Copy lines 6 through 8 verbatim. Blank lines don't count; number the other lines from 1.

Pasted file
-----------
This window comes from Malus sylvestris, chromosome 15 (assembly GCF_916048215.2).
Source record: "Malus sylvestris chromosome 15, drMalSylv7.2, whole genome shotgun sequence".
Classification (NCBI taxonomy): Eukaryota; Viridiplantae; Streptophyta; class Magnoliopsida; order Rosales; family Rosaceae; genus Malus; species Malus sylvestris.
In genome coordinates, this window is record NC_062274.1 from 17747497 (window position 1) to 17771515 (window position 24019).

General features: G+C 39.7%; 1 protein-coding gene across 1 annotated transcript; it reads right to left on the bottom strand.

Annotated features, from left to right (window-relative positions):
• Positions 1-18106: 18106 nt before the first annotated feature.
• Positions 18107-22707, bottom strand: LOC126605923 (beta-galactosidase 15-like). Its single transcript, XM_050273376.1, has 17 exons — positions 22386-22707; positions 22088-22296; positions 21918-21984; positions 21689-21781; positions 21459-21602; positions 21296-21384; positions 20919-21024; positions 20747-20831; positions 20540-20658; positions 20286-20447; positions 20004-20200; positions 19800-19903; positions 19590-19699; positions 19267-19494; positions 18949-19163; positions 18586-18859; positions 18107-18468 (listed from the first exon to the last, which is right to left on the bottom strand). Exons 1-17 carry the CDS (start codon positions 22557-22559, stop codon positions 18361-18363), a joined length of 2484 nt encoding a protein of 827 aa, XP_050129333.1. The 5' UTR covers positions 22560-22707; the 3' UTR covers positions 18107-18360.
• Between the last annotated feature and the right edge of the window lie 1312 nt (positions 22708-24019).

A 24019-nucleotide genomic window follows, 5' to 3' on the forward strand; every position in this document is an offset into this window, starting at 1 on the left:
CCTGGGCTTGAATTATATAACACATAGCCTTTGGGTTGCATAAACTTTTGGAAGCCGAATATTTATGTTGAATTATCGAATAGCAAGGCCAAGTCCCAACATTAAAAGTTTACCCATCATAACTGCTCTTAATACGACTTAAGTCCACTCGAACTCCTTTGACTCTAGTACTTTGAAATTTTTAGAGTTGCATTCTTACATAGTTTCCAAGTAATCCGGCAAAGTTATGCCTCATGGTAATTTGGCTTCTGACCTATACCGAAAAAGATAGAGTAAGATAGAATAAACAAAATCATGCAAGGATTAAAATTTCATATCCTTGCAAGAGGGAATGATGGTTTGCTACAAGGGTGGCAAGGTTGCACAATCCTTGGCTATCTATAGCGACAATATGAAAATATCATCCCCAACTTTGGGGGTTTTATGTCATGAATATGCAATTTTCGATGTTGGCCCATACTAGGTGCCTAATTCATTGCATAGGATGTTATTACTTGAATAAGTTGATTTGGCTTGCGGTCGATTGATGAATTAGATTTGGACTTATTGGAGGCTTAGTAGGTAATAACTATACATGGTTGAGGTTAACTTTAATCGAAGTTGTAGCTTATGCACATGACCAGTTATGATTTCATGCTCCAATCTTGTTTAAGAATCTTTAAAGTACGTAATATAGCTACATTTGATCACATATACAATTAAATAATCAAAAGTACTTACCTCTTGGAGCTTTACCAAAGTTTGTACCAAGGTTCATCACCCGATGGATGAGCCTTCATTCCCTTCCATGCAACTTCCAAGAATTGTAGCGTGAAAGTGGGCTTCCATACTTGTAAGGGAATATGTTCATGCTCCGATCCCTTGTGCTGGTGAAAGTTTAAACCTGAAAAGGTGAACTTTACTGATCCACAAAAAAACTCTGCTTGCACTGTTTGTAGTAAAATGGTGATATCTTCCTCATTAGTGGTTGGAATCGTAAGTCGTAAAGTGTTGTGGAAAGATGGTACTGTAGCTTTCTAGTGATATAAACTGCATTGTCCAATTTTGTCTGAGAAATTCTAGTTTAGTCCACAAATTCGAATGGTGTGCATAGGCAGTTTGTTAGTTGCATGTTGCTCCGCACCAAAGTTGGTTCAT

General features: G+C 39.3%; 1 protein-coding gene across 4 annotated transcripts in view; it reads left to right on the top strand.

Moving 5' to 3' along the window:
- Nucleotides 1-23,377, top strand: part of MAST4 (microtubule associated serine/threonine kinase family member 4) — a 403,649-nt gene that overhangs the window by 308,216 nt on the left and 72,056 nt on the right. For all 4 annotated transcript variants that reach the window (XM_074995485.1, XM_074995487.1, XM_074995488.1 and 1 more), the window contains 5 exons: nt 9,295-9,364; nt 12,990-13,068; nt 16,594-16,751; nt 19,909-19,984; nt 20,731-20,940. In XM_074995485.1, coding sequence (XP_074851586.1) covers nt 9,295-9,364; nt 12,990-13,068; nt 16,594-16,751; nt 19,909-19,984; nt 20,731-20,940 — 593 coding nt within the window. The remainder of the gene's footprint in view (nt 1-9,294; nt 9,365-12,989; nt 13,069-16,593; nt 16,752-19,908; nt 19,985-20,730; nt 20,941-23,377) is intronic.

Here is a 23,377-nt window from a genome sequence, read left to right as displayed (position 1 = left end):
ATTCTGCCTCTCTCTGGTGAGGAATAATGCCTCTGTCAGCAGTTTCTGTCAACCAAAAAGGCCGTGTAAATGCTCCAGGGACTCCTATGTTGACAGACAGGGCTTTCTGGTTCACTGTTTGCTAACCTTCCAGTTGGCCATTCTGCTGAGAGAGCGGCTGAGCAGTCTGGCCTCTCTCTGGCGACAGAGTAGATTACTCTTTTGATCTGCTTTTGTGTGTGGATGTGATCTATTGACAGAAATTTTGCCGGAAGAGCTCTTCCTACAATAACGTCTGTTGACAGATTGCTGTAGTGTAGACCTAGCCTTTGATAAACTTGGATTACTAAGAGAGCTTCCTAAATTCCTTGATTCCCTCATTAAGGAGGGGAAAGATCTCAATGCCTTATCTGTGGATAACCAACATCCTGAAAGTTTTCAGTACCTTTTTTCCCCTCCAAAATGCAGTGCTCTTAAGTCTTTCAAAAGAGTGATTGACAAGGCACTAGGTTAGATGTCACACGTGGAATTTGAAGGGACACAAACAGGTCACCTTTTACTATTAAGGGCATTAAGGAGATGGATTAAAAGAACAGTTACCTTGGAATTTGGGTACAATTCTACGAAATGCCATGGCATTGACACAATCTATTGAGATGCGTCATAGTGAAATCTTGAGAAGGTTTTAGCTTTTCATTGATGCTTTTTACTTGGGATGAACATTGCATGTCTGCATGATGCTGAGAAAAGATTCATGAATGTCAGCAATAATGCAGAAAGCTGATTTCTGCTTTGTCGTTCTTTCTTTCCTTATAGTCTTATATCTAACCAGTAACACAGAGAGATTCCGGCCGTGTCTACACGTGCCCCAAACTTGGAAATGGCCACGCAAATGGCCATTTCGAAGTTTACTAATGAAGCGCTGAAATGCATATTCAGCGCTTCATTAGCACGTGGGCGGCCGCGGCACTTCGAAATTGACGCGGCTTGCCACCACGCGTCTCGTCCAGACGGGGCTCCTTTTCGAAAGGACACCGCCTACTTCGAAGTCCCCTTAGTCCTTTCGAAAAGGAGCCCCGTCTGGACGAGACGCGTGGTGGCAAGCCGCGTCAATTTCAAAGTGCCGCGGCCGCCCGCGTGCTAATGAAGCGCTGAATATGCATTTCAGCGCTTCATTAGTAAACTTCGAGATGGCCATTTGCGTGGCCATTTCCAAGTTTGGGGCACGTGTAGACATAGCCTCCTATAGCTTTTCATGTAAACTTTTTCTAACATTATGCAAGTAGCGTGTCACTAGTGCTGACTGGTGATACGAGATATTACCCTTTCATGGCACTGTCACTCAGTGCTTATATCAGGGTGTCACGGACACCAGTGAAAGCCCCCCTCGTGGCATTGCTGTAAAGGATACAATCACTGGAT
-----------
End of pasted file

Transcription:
Annotated features, from left to right (window-relative positions):
• Positions 1-18106: 18106 nt before the first annotated feature.
• Positions 18107-22707, bottom strand: LOC126605923 (beta-galactosidase 15-like). Its single transcript, XM_050273376.1, has 17 exons — positions 22386-22707; positions 22088-22296; positions 21918-21984; positions 21689-21781; positions 21459-21602; positions 21296-21384; positions 20919-21024; positions 20747-20831; positions 20540-20658; positions 20286-20447; positions 20004-20200; positions 19800-19903; positions 19590-19699; positions 19267-19494; positions 18949-19163; positions 18586-18859; positions 18107-18468 (listed from the first exon to the last, which is right to left on the bottom strand). Exons 1-17 carry the CDS (start codon positions 22557-22559, stop codon positions 18361-18363), a joined length of 2484 nt encoding a protein of 827 aa, XP_050129333.1. The 5' UTR covers positions 22560-22707; the 3' UTR covers positions 18107-18360.